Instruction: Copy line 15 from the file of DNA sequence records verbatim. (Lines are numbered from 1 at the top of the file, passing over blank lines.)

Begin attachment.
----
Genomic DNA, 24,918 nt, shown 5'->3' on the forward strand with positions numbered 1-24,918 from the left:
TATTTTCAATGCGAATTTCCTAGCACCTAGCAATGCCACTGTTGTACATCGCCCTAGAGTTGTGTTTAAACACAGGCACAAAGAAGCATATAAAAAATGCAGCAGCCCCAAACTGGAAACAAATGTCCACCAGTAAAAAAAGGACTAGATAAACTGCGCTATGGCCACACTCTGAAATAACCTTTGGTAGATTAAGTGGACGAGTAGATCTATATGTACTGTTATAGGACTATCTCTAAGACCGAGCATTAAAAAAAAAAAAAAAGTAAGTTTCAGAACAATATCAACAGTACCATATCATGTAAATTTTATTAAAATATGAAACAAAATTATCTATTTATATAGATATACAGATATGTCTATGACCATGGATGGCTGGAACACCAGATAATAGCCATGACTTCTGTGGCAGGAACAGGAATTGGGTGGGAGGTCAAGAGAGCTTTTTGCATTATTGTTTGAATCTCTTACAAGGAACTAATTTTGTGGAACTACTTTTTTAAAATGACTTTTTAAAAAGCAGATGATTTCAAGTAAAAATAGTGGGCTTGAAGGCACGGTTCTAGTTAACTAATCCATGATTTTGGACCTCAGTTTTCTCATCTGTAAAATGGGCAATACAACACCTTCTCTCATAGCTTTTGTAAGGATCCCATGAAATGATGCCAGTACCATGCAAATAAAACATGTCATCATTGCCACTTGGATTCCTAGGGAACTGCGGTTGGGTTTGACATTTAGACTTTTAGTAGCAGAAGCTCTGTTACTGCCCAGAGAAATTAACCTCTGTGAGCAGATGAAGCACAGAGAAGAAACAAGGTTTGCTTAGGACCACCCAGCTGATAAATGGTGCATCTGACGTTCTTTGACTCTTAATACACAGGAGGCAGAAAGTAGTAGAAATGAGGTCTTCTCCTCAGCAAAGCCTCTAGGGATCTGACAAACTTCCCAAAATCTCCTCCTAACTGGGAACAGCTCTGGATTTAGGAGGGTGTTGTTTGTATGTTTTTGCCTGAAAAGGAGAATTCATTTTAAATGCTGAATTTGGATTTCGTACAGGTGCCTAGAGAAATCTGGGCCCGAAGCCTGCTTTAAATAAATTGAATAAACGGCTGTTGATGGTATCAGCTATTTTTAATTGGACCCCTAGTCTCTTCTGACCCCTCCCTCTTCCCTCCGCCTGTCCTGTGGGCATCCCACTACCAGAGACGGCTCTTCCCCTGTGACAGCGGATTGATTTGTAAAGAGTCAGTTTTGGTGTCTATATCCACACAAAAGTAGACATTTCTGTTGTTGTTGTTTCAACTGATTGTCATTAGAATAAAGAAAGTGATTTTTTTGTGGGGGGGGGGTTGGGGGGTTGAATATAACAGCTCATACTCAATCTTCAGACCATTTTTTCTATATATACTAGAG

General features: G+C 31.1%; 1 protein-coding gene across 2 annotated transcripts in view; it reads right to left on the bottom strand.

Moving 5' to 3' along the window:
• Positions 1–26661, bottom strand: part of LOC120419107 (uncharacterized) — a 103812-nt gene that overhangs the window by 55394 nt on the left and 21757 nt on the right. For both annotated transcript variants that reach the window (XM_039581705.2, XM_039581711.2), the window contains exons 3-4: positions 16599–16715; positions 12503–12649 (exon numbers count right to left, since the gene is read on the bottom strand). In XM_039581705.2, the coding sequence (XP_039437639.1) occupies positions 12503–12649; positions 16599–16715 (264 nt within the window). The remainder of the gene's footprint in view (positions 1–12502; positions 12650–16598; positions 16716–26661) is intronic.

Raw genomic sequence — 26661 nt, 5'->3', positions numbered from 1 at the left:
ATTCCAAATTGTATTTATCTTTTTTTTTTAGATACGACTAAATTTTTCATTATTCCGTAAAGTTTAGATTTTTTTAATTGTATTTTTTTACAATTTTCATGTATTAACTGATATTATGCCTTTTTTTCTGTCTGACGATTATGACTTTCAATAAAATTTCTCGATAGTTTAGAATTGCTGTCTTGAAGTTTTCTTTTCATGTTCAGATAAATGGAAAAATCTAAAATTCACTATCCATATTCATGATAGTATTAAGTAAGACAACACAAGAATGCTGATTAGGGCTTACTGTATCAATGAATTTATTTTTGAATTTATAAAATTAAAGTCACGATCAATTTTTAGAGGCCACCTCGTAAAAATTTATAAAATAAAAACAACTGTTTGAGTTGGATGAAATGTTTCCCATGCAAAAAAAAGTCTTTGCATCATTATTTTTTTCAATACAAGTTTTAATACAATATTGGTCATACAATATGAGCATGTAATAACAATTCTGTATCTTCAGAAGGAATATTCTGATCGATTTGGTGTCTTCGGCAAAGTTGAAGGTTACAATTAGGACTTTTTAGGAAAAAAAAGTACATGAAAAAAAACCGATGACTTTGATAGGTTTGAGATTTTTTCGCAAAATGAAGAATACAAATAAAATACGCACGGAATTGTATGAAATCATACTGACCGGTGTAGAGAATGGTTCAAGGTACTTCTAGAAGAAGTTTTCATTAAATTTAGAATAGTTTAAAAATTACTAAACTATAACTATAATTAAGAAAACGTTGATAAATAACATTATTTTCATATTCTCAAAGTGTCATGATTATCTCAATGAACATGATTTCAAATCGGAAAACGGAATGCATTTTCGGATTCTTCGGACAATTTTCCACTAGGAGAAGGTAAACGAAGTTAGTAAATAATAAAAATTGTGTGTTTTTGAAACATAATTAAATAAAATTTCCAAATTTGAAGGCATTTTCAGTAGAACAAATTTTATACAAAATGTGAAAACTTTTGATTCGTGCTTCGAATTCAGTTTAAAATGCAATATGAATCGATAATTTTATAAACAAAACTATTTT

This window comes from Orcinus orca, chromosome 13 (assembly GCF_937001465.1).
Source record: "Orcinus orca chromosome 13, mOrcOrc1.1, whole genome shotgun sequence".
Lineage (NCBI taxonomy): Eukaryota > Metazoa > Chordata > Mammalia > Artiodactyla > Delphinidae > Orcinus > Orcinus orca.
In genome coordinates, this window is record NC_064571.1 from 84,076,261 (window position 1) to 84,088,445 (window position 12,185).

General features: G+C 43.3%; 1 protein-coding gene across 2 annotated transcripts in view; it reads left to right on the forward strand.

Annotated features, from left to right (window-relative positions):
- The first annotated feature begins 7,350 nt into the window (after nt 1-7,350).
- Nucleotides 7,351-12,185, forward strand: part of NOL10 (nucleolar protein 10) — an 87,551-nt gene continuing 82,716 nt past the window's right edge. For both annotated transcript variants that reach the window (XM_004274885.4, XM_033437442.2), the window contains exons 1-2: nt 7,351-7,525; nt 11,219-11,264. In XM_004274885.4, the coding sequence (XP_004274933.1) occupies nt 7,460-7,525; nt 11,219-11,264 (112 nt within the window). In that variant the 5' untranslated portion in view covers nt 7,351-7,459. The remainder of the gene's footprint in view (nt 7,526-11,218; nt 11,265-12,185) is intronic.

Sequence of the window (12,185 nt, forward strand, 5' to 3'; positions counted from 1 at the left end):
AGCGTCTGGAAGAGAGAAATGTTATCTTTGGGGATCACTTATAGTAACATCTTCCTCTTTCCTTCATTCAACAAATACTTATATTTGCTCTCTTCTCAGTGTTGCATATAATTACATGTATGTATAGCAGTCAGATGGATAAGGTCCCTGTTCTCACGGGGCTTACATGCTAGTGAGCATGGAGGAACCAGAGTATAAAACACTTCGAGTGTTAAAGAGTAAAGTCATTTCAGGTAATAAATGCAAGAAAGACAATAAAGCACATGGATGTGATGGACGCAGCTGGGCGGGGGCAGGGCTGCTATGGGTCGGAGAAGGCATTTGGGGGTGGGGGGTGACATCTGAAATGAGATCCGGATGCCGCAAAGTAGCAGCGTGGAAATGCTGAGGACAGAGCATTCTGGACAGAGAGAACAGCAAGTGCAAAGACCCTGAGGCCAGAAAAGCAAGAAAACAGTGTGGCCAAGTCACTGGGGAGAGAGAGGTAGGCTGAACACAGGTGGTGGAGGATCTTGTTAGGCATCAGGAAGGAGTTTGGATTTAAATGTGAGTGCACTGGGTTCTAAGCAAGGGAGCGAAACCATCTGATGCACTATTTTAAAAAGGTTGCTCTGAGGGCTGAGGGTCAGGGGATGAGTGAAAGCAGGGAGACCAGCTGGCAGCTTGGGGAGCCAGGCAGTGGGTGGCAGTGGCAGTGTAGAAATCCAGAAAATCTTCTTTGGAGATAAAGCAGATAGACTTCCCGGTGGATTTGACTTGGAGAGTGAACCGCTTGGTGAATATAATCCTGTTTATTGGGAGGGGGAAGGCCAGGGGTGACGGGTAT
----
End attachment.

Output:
- Nucleotides 7,351-12,185, forward strand: part of NOL10 (nucleolar protein 10) — an 87,551-nt gene continuing 82,716 nt past the window's right edge. For both annotated transcript variants that reach the window (XM_004274885.4, XM_033437442.2), the window contains exons 1-2: nt 7,351-7,525; nt 11,219-11,264. In XM_004274885.4, the coding sequence (XP_004274933.1) occupies nt 7,460-7,525; nt 11,219-11,264 (112 nt within the window). In that variant the 5' untranslated portion in view covers nt 7,351-7,459. The remainder of the gene's footprint in view (nt 7,526-11,218; nt 11,265-12,185) is intronic.